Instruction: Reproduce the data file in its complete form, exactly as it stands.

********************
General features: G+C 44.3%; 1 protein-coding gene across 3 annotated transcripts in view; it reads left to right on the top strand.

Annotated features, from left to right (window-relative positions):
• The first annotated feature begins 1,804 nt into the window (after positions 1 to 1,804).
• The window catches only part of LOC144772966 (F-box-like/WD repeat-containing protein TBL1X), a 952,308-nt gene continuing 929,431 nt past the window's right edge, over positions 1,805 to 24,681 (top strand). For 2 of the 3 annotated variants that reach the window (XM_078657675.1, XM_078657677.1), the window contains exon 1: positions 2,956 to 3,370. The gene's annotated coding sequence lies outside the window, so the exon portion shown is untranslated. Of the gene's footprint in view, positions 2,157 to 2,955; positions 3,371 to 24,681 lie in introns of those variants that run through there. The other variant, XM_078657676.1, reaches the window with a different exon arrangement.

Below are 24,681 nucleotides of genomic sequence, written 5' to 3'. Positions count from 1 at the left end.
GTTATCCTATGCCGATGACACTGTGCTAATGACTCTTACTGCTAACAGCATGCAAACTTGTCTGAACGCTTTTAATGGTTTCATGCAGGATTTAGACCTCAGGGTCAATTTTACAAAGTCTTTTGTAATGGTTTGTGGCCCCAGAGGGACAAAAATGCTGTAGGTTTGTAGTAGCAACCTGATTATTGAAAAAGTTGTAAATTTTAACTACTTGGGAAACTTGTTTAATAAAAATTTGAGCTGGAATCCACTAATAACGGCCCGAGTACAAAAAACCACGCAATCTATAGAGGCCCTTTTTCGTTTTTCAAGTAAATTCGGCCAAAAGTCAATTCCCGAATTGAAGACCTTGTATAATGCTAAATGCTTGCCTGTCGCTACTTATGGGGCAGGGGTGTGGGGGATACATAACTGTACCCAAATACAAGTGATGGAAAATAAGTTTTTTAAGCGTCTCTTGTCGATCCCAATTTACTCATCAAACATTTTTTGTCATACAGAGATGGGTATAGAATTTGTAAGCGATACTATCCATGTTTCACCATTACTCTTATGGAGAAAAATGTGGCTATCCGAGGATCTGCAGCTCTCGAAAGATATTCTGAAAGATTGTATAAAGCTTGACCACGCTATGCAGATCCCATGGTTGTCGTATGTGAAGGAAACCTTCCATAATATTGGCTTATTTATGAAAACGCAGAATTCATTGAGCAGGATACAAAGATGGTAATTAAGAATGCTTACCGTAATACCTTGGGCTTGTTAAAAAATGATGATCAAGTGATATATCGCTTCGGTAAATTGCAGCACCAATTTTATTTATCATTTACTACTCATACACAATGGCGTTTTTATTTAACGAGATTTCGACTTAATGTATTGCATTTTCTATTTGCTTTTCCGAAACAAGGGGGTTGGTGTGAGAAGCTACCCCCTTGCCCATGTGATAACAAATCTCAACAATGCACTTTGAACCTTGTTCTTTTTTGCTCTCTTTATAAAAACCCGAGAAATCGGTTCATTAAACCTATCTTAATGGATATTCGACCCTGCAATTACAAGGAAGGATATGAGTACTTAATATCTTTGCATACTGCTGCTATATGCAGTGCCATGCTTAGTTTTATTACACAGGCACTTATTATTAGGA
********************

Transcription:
General features: G+C 44.3%; 1 protein-coding gene across 3 annotated transcripts in view; it reads left to right on the top strand.

Annotated features, from left to right (window-relative positions):
• The first annotated feature begins 1,804 nt into the window (after positions 1 to 1,804).
• The window catches only part of LOC144772966 (F-box-like/WD repeat-containing protein TBL1X), a 952,308-nt gene continuing 929,431 nt past the window's right edge, over positions 1,805 to 24,681 (top strand). For 2 of the 3 annotated variants that reach the window (XM_078657675.1, XM_078657677.1), the window contains exon 1: positions 2,956 to 3,370. The gene's annotated coding sequence lies outside the window, so the exon portion shown is untranslated. Of the gene's footprint in view, positions 2,157 to 2,955; positions 3,371 to 24,681 lie in introns of those variants that run through there. The other variant, XM_078657676.1, reaches the window with a different exon arrangement.

Below are 24,681 nucleotides of genomic sequence, written 5' to 3'. Positions count from 1 at the left end.
GTTATCCTATGCCGATGACACTGTGCTAATGACTCTTACTGCTAACAGCATGCAAACTTGTCTGAACGCTTTTAATGGTTTCATGCAGGATTTAGACCTCAGGGTCAATTTTACAAAGTCTTTTGTAATGGTTTGTGGCCCCAGAGGGACAAAAATGCTGTAGGTTTGTAGTAGCAACCTGATTATTGAAAAAGTTGTAAATTTTAACTACTTGGGAAACTTGTTTAATAAAAATTTGAGCTGGAATCCACTAATAACGGCCCGAGTACAAAAAACCACGCAATCTATAGAGGCCCTTTTTCGTTTTTCAAGTAAATTCGGCCAAAAGTCAATTCCCGAATTGAAGACCTTGTATAATGCTAAATGCTTGCCTGTCGCTACTTATGGGGCAGGGGTGTGGGGGATACATAACTGTACCCAAATACAAGTGATGGAAAATAAGTTTTTTAAGCGTCTCTTGTCGATCCCAATTTACTCATCAAACATTTTTTGTCATACAGAGATGGGTATAGAATTTGTAAGCGATACTATCCATGTTTCACCATTACTCTTATGGAGAAAAATGTGGCTATCCGAGGATCTGCAGCTCTCGAAAGATATTCTGAAAGATTGTATAAAGCTTGACCACGCTATGCAGATCCCATGGTTGTCGTATGTGAAGGAAACCTTCCATAATATTGGCTTATTTATGAAAACGCAGAATTCATTGAGCAGGATACAAAGATGGTAATTAAGAATGCTTACCGTAATACCTTGGGCTTGTTAAAAAATGATGATCAAGTGATATATCGCTTCGGTAAATTGCAGCACCAATTTTATTTATCATTTACTACTCATACACAATGGCGTTTTTATTTAACGAGATTTCGACTTAATGTATTGCATTTTCTATTTGCTTTTCCGAAACAAGGGGGTTGGTGTGAGAAGCTACCCCCTTGCCCATGTGATAACAAATCTCAACAATGCACTTTGAACCTTGTTCTTTTTTGCTCTCTTTATAAAAACCCGAGAAATCGGTTCATTAAACCTATCTTAATGGATATTCGACCCTGCAATTACAAGGAAGGATATGAGTACTTAATATCTTTGCATACTGCTGCTATATGCAGTGCCATGCTTAGTTTTATTACACAGGCACTTATTATTAGGA